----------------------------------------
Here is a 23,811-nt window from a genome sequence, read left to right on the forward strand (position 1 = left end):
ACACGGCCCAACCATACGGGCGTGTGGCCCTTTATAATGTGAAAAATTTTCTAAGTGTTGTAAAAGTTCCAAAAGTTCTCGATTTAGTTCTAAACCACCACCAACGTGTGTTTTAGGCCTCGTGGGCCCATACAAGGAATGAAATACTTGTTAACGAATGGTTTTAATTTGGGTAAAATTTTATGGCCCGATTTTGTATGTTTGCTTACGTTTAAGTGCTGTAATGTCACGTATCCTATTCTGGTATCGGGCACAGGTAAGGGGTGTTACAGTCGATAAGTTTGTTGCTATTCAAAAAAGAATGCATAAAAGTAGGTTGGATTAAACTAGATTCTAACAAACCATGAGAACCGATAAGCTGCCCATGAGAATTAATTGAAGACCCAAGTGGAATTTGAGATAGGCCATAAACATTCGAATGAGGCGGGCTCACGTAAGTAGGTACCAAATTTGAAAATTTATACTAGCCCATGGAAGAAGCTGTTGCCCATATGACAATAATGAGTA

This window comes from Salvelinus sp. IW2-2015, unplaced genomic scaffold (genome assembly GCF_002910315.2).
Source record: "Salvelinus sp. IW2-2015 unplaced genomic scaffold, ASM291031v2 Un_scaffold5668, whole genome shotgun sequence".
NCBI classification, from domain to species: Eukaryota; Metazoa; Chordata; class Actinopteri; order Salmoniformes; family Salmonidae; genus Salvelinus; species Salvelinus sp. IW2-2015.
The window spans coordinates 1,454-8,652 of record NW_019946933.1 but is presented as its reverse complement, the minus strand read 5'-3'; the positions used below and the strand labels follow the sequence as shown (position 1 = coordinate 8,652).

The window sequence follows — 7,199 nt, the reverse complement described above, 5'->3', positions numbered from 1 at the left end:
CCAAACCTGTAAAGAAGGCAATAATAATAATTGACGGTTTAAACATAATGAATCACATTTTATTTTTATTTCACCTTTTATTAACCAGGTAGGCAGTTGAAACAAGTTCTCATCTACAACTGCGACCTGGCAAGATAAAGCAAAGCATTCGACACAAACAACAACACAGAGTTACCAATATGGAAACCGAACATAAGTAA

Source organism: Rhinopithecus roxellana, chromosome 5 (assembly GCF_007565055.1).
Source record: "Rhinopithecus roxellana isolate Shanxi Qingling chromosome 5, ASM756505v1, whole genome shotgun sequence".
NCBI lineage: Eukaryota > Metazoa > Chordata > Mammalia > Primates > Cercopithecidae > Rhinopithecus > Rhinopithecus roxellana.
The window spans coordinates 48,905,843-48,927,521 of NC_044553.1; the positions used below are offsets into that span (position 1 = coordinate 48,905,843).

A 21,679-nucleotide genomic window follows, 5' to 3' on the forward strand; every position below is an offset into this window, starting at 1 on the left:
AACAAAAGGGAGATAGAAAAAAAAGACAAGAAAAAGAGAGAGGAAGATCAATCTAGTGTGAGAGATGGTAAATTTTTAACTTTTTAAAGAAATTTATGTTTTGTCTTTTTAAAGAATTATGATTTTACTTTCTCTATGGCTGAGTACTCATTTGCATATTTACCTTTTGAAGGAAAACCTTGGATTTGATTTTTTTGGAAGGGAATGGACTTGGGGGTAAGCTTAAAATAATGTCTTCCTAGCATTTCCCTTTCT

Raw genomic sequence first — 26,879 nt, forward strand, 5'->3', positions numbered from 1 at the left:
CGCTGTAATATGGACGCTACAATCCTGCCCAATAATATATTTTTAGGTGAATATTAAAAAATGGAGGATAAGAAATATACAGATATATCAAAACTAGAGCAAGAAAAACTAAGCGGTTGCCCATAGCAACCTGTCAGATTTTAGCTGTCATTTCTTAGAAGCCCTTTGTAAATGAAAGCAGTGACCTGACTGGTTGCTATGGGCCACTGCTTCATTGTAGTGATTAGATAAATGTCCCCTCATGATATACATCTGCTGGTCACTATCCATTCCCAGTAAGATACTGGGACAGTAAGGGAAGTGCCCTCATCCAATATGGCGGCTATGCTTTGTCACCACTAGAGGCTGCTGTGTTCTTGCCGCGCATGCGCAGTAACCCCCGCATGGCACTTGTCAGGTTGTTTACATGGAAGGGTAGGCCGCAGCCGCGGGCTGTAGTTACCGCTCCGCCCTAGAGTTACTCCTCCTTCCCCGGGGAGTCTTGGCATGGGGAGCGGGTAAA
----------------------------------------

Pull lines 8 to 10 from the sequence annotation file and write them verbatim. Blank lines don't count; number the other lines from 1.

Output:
CCAAACCTGTAAAGAAGGCAATAATAATAATTGACGGTTTAAACATAATGAATCACATTTTATTTTTATTTCACCTTTTATTAACCAGGTAGGCAGTTGAAACAAGTTCTCATCTACAACTGCGACCTGGCAAGATAAAGCAAAGCATTCGACACAAACAACAACACAGAGTTACCAATATGGAAACCGAACATAAGTAA

Source organism: Rhinopithecus roxellana, chromosome 5 (assembly GCF_007565055.1).
Source record: "Rhinopithecus roxellana isolate Shanxi Qingling chromosome 5, ASM756505v1, whole genome shotgun sequence".